The Extreme Value Theorem tells us that on any closed interval \([a,b]\text{,}\) a continuous function has to achieve both an absolute minimum and an absolute maximum. The theorem does not tell us where these extreme values occur, but rather only that they must exist. As we saw in Activity 3.3.2, the only possible locations for relative extremes are at the endpoints of the interval or at a critical number.

Note3.3.2.

Thus, we have the following approach to finding the absolute maximum and minimum of a continuous function \(f\) on the interval \([a,b]\text{:}\)

find all critical numbers of \(f\) that lie in the interval;

evaluate the function \(f\) at each critical number in the interval and at each endpoint of the interval;

from among those function values, the smallest is the absolute minimum of \(f\) on the interval, while the largest is the absolute maximum.

Activity3.3.3.

Find the exact absolute maximum and minimum of each function on the stated interval.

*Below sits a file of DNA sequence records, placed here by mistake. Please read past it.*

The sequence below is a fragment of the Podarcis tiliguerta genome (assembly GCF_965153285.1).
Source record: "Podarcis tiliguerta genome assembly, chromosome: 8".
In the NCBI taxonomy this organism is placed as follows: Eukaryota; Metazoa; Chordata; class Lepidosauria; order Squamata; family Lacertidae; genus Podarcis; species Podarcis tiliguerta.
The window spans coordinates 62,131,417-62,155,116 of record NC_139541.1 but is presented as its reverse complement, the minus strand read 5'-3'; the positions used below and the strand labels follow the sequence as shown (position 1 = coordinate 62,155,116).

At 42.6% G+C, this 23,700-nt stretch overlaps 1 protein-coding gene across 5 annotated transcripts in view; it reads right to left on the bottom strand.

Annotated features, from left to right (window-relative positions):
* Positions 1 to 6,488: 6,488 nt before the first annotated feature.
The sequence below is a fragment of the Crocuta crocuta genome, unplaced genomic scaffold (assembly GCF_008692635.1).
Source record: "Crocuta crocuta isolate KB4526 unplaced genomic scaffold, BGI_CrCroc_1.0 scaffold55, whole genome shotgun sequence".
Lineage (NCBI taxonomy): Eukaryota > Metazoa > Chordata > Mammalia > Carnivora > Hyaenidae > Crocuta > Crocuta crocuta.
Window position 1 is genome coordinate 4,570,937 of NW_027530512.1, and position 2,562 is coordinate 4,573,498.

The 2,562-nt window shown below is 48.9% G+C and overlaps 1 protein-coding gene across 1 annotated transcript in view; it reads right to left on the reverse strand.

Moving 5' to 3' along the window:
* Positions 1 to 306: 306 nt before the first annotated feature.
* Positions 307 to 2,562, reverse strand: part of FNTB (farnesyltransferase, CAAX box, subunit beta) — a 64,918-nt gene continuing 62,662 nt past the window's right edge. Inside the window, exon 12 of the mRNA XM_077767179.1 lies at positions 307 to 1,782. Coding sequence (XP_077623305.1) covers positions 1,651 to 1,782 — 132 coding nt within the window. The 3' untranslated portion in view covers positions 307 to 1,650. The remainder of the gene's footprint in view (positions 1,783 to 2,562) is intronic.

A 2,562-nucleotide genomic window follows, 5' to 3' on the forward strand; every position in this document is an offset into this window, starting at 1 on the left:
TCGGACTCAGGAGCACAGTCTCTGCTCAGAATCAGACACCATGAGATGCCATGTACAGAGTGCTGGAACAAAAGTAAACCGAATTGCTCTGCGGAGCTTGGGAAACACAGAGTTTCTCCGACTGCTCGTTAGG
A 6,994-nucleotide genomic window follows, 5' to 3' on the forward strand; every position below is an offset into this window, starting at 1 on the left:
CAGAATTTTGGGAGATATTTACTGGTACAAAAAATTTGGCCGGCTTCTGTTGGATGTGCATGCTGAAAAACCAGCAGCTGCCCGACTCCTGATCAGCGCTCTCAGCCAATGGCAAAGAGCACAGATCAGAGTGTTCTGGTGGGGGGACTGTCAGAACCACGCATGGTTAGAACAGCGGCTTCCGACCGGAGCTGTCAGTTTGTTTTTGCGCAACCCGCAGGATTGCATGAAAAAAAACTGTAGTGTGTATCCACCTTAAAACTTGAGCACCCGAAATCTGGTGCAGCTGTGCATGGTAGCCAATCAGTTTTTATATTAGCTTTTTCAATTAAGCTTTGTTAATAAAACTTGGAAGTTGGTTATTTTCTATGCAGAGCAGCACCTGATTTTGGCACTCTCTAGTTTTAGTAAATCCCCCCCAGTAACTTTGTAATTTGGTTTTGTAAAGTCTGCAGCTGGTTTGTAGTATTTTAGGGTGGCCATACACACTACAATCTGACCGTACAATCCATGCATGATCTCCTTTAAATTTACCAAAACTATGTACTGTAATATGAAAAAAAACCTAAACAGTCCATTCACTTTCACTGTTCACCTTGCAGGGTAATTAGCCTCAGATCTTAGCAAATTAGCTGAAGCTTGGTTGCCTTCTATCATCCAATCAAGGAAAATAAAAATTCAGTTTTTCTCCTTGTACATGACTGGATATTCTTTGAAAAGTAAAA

\(f(x) = b - e^{-(x-a)^2}\text{,}\)\((-\infty, \infty)\text{,}\)\(a, b \gt 0\)

The interval we choose has nearly the same influence on extreme values as the function under consideration. Consider, for instance, the function pictured in Figure 3.3.3.

In sequence, from left to right, the interval under consideration is changed from \([-2,3]\) to \([-2,2]\) to \([-2,1]\text{.}\)

On the interval \([-2,3]\text{,}\) there are two critical numbers, with the absolute minimum at one critical number and the absolute maximum at the right endpoint.

On the interval \([-2,2]\text{,}\) both critical numbers are in the interval, with the absolute minimum and maximum at the two critical numbers.

On the interval \([-2,1]\text{,}\) just one critical number lies in the interval, with the absolute maximum at one critical number and the absolute minimum at one endpoint.

Remember to consider only the critical numbers that lie within the interval.

Subsection3.3.2Moving toward applications

We conclude this section with an example of an applied optimization problem. It highlights the role that a closed, bounded domain can play in finding absolute extrema.

Example3.3.4.

A 20 cm piece of wire is cut into two pieces. One piece is used to form a square and the other to form an equilateral triangle. How should the wire be cut to maximize the total area enclosed by the square and triangle? to minimize the area?